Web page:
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Originally Posted by texasgirl View Post
He went down to a friends house to ahve a beer of all things. But, if it helps, I don't care. Thank you!!

I am in this camp too, TXGirl.

The only thing one can do in this type of situation, is listen. Moms love can heal a LOT of things too.

I know that is a traumatic experience, but I hope he knows he was at no fault. Things like this just happen sometimes.

He will blow off some steam, and I am sure he won't be himself, but I trust that he is strong enough to bounce back.

positive thought to you and yours.
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Old 09-07-2007, 08:11 PM   #17
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Wow!How sad and he has been thru so much already dont know what else to say.If he is spiritual in any way it may help him to know that this man who was in a sence his guardian on the job he will also be looking on him from above from now on and that he really isnt gone except on the physical level.
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Old 09-07-2007, 08:46 PM   #18
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TG, I'm not really good with this type of thing, but here goes. I have been through similar experiences, including being at my father's death bed with him asking--he was using a pad and pen because he was on a vent--asking me to do something that I was never able to fully understand. Sometimes I think it was one thing, sometimes another. I have tried to do whatever it might have been, but I'm never sure. My consolation is that I have tried to be the son that he raised me to be and hope that I would, based on what he taught me, have automatically done what he asked. The fact is, we are mortal creatures, and the end comes when it will. All we can do is make the time we have count as much as we can, love whom we love while they live, mourn our losses, and move on knowing that others will have to do the same when we pass. I feel for your son; he has a lot of processing to do. For the short term, a few beers and some friends to talk to is a a good thing. In the end we all have to work out our own terms with death, but it is always a help to have someone to listen and someone who cares.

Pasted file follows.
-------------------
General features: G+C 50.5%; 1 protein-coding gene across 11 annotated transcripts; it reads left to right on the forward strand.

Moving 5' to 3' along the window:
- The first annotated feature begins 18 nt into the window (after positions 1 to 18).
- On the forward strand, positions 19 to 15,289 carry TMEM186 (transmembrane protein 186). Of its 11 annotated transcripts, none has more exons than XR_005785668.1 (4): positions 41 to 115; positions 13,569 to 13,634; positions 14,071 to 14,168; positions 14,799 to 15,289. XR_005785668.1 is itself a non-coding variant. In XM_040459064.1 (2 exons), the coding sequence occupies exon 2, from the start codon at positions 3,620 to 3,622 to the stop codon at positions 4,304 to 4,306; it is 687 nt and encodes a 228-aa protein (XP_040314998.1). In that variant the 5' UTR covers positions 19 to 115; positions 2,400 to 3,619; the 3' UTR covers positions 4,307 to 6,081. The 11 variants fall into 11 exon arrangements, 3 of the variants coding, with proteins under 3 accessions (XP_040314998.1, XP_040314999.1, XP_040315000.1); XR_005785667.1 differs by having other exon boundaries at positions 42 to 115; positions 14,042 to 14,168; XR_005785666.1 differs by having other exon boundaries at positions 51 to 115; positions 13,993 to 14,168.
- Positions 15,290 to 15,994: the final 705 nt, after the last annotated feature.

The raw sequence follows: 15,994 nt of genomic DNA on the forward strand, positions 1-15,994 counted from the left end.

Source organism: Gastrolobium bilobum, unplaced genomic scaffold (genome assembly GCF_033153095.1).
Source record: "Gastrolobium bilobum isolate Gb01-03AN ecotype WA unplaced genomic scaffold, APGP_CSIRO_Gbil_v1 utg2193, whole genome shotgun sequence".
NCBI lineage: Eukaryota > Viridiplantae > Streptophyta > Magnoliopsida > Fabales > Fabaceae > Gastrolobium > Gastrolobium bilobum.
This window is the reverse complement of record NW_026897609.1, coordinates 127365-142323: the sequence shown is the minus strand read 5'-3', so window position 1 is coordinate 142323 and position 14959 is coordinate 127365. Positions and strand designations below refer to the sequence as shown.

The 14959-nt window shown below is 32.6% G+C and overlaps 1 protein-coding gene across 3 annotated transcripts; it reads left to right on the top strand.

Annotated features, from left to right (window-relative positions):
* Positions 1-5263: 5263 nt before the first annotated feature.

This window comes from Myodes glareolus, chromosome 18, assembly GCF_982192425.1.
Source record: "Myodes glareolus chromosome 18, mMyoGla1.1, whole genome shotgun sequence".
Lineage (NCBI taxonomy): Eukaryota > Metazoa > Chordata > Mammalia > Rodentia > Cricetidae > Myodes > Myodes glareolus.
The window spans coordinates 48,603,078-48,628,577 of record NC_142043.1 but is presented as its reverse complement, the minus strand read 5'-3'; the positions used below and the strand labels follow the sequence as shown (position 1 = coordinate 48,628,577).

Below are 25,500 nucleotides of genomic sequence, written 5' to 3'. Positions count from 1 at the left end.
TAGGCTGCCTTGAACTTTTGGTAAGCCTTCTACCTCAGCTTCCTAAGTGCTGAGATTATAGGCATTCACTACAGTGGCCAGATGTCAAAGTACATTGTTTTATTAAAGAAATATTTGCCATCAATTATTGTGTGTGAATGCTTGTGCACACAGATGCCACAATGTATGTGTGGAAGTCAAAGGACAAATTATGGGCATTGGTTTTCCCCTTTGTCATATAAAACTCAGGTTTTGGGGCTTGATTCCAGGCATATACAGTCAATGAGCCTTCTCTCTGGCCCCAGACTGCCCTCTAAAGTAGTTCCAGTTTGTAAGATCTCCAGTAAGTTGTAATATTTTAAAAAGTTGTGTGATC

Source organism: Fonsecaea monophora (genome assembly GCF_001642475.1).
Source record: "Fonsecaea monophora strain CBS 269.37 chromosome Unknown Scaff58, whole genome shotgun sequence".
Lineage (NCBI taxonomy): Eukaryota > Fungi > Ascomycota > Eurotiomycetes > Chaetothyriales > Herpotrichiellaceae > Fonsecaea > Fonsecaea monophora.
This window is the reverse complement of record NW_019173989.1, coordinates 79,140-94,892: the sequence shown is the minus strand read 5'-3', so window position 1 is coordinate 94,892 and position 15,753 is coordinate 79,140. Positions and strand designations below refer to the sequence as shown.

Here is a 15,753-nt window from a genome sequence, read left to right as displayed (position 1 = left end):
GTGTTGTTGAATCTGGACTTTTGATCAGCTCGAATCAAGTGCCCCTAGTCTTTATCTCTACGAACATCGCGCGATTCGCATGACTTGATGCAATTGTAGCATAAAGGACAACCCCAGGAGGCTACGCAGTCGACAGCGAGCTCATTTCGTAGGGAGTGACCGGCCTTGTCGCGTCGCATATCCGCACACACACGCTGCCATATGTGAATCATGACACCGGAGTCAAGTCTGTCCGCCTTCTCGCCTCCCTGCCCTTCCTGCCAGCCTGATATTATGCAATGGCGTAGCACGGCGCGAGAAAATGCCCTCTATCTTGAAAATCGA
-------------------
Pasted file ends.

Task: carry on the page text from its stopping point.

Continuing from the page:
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Old 09-07-2007, 10:18 PM   #19
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The other thing your son needs to know is he was born with a big kind heart I understand this totally he takes things really hard as I do and really feels these events and lets his emotions take over but thats Ok because the world needs people like us and others here on DC and in the world.There are so many people in the world who will just say what a shame and forget about it and carry on.So there has to be a balance some of us cry over every dead dog or other creature on the road and people and some people dont think twice.Maybe its a blessing or a curse I prefer to think of it as a blessing even tho its painful someone has to acknowledge the end of life whether a creature or human known or unknown.But one thing he needs to know he is already man with a huge heart and a great soul.What he has as I do is a great sense of empathy and as hard as it is to deal with be grateful you have that feeling so much better than not feeling at all.Im not saying we cry over every death but we do know the ones we need to do this for sometimes personal sometimes not.The last person I did not know personally was Princess Diana in my wildest dreams I did not expect to be upset for her death.So you never know.
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Old 09-07-2007, 10:31 PM   #20
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I have lost 2 wives to cancer and I am losing one now to ALS and for your son to be so young and be so devastated is very understandable, Check and see if there is a hospice grief counselor in your town/city they have helped me tremendously in the past and are now on board for my wife now. Right now your son feels empty talk and be as loving as you can he will G d willing get over it it may take a year so be it